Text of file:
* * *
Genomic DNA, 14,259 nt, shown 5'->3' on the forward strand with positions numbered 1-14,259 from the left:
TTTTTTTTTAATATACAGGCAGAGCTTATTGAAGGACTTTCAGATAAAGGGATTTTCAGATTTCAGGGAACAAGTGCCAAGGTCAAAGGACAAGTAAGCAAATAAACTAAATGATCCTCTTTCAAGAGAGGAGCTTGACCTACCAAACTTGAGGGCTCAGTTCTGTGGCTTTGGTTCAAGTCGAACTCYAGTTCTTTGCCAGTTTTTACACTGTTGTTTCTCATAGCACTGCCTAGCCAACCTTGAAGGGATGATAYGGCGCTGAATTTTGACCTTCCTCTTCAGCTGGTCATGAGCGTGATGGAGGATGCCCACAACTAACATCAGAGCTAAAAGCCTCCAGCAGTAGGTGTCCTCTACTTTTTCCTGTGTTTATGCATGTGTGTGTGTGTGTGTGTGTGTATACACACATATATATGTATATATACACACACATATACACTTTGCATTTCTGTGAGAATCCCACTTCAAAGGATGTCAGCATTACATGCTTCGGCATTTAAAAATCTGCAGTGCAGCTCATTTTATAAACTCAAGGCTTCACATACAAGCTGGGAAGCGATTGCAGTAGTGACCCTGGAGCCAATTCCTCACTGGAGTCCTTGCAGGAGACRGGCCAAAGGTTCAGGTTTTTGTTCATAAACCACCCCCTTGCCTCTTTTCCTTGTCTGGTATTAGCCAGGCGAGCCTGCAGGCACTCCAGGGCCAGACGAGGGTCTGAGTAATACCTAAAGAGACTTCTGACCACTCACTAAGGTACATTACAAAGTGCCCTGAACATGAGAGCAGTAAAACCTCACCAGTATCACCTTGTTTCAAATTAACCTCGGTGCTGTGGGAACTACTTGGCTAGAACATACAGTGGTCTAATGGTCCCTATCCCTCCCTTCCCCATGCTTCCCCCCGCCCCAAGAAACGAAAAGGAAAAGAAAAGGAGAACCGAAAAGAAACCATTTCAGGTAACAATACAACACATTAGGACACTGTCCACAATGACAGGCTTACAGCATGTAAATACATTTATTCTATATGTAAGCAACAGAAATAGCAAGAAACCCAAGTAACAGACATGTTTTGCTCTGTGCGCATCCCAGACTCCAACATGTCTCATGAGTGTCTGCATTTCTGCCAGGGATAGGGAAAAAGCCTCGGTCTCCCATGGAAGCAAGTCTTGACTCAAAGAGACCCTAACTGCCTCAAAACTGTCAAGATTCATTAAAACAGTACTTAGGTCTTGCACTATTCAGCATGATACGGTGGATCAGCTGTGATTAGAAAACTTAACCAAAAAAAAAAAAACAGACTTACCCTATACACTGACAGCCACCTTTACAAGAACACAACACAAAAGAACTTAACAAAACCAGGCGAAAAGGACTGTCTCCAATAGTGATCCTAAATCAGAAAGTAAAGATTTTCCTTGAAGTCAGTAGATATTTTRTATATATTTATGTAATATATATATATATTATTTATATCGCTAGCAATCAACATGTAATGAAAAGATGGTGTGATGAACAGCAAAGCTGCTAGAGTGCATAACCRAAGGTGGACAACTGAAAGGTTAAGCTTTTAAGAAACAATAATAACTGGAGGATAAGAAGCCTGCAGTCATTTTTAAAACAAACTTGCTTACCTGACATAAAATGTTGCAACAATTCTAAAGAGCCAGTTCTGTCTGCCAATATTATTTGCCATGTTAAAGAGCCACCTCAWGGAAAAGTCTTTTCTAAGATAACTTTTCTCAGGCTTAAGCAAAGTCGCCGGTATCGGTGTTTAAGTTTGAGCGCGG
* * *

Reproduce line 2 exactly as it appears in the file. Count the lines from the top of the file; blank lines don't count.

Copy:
TTTTTTTTTAATATACAGGCAGAGCTTATTGAAGGACTTTCAGATAAAGGGATTTTCAGATTTCAGGGAACAAGTGCCAAGGTCAAAGGACAAGTAAGCAAATAAACTAAATGATCCTCTTTCAAGAGAGGAGCTTGACCTACCAAACTTGAGGGCTCAGTTCTGTGGCTTTGGTTCAAGTCGAACTCYAGTTCTTTGCCAGTTTTTACACTGTTGTTTCTCATAGCACTGCCTAGCCAACCTTGAAGGGATGATAYGGCGCTGAATTTTGACCTTCCTCTTCAGCTGGTCATGAGCGTGATGGAGGATGCCCACAACTAACATCAGAGCTAAAAGCCTCCAGCAGTAGGTGTCCTCTACTTTTTCCTGTGTTTATGCATGTGTGTGTGTGTGTGTGTGTGTATACACACATATATATGTATATATACACACACATATACACTTTGCATTTCTGTGAGAATCCCACTTCAAAGGATGTCAGCATTACATGCTTCGGCATTTAAAAATCTGCAGTGCAGCTCATTTTATAAACTCAAGGCTTCACATACAAGCTGGGAAGCGATTGCAGTAGTGACCCTGGAGCCAATTCCTCACTGGAGTCCTTGCAGGAGACRGGCCAAAGGTTCAGGTTTTTGTTCATAAACCACCCCCTTGCCTCTTTTCCTTGTCTGGTATTAGCCAGGCGAGCCTGCAGGCACTCCAGGGCCAGACGAGGGTCTGAGTAATACCTAAAGAGACTTCTGACCACTCACTAAGGTACATTACAAAGTGCCCTGAACATGAGAGCAGTAAAACCTCACCAGTATCACCTTGTTTCAAATTAACCTCGGTGCTGTGGGAACTACTTGGCTAGAACATACAGTGGTCTAATGGTCCCTATCCCTCCCTTCCCCATGCTTCCCCCCGCCCCAAGAAACGAAAAGGAAAAGAAAAGGAGAACCGAAAAGAAACCATTTCAGGTAACAATACAACACATTAGGACACTGTCCACAATGACAGGCTTACAGCATGTAAATACATTTATTCTATATGTAAGCAACAGAAATAGCAAGAAACCCAAGTAACAGACATGTTTTGCTCTGTGCGCATCCCAGACTCCAACATGTCTCATGAGTGTCTGCATTTCTGCCAGGGATAGGGAAAAAGCCTCGGTCTCCCATGGAAGCAAGTCTTGACTCAAAGAGACCCTAACTGCCTCAAAACTGTCAAGATTCATTAAAACAGTACTTAGGTCTTGCACTATTCAGCATGATACGGTGGATCAGCTGTGATTAGAAAACTTAACCAAAAAAAAAAAAACAGACTTACCCTATACACTGACAGCCACCTTTACAAGAACACAACACAAAAGAACTTAACAAAACCAGGCGAAAAGGACTGTCTCCAATAGTGATCCTAAATCAGAAAGTAAAGATTTTCCTTGAAGTCAGTAGATATTTTRTATATATTTATGTAATATATATATATATTATTTATATCGCTAGCAATCAACATGTAATGAAAAGATGGTGTGATGAACAGCAAAGCTGCTAGAGTGCATAACCRAAGGTGGACAACTGAAAGGTTAAGCTTTTAAGAAACAATAATAACTGGAGGATAAGAAGCCTGCAGTCATTTTTAAAACAAACTTGCTTACCTGACATAAAATGTTGCAACAATTCTAAAGAGCCAGTTCTGTCTGCCAATATTATTTGCCATGTTAAAGAGCCACCTCAWGGAAAAGTCTTTTCTAAGATAACTTTTCTCAGGCTTAAGCAAAGTCGCCGGTATCGGTGTTTAAGTTTGAGCGCGG